Wednesday 28 September 2016

The Weekly Read: Three reasons to appreciate college when you're there

Elizabeth O'Malley

Published 13/01/2016 | 23:15

College students (Stock photo)
College students (Stock photo)

I have a birthday in September. I told one of my parents friends that I was looking forward to my birthday in two months. I think I was still in primary school at the time. She replied, “Don’t wish away the summer.”

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Well friends, I’m here to tell you don’t wish away college.

When I was doing my undergrad I was so focused on what I was going to do after I left college, and how great it would be to get my own place and what it would be like to have money, that I think I sometimes took for granted how great it was being a student.

After I finished my undergraduate in law I worked for a year out in ‘the real world’, doing a six month internship for an NGO and then working for a law firm for the other six months.

When I started my masters in journalism I was so thankful. There is nothing like not being in university to make you wish you were back in university.

I’m not saying university is the high point of your life. God, I hope not. It’d be a bummer to peak that early.

I’m also not saying that working completely sucks either. It was great to learn real world skills and to get experience, to make a difference, to have a little more disposable income.

But here are a few reasons I’m happy to be a student again, despite being poor as shit.

1. Everything is harder when you’re working

Theoretically you can pick up hobbies outside work. You can spend a lot of your time learning. You can make lots of friends, but it is so much harder than when you’re a student.

When you have to get up at 6.30 in the morning and don’t get home until 7 in the evening, by the time you get back, all you want to do is nothing. Or watch TV.

The idea of picking up a challenging book or continuing a course online seems daunting at best, and you’re likely not to bother. Even with the best will in the world you’ll never get as much done as you could have when you were in university.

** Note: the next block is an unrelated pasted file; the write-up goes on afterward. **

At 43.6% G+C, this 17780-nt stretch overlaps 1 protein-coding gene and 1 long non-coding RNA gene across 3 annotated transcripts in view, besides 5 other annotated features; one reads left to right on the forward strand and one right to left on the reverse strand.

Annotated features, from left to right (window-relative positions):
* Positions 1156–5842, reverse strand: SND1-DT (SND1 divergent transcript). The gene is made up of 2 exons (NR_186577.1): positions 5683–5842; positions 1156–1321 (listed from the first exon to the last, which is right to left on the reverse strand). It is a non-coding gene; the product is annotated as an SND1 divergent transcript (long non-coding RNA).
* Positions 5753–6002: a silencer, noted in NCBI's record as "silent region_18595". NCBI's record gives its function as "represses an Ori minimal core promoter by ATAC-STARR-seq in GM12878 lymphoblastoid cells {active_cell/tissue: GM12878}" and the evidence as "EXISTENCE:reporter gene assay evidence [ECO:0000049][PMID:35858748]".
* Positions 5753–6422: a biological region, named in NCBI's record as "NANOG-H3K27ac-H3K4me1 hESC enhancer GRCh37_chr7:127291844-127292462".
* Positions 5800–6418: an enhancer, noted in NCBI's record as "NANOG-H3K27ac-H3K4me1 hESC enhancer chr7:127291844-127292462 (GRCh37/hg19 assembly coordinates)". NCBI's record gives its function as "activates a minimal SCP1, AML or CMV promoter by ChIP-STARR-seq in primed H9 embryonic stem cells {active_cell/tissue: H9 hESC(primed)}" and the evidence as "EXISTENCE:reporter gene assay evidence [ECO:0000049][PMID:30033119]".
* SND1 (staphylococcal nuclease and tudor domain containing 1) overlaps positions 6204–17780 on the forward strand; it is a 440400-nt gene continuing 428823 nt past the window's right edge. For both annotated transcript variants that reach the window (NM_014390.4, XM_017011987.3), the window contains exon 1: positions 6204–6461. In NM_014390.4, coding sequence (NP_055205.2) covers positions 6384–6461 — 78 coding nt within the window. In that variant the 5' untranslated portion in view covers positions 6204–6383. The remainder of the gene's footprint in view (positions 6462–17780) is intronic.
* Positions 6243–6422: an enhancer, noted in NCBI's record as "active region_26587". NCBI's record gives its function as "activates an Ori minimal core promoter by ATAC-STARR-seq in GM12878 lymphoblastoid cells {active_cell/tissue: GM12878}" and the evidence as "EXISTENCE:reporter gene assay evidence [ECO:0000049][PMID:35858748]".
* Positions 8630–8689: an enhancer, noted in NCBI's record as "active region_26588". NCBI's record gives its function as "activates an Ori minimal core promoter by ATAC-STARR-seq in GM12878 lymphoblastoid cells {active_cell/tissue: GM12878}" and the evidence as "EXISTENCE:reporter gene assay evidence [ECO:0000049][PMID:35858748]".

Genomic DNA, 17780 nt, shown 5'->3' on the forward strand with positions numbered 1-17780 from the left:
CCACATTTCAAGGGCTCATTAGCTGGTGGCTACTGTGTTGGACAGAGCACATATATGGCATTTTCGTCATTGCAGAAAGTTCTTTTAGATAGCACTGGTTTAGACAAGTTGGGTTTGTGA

When you’re in college you have almost all of your interests catered to. Interested in writing? Do something for the college paper. Love to act? Join your drama society.

Always dreamed of being a Pokémon master? Well, college is maybe one of the few places where that is only slightly embarrassing.

As for making friends, obviously you can make friends in work. However you don’t have the same level of choice.

If you find someone annoying you have to spend time with them anyway, and you’re usually not surrounded by so many people the same age as you.

College is the most social time of your life. Take advantage of it while you can.

2. There is a lot less pressure

Sure, you may have deadlines and exams and parents breathing down your neck, but that is not as bad as a job.

If you make a mistake in university, it is really not the end of the world. Most of the time, nobody but you cares much.

For example, I recorded an interview for one of my projects for my masters. Or so I thought. I forgot to press the second button to keep the recording and the entire thing disappeared.

I never made that mistake again, and luckily I managed to get a different interview instead. However, if I’d been working for RTÉ or another media outlet when that happened, it could have been a different story.

Similarly, you will not get in trouble in college from missing too many lectures. You don’t have to force yourself to go into college when you’re sick, because you’ve already been out too many days. And if you don’t go in your colleagues are not going to have to cover your work.

3. You’re doing something you love

Some people love their jobs. I’d imagine those people are probably in the minority. Even the best jobs have bits you dread.

Some people hate their course. I’d definitely hope those people are in the minority. Ideally you chose your course in college because it’s something you’re good at and are enjoying learning about.

Even if that’s not the case, all the other great things should hopefully make up for it, like having all your friends together, getting to join societies and clubs and enjoying being young.

If you’re still miserable after all the above, you’re doing something wrong.

University goes by faster than you’d think. To paraphrase Ferris Bueller, if you don’t stop and look around once in a while you might miss it.

Also, months of holidays are pretty awesome too.

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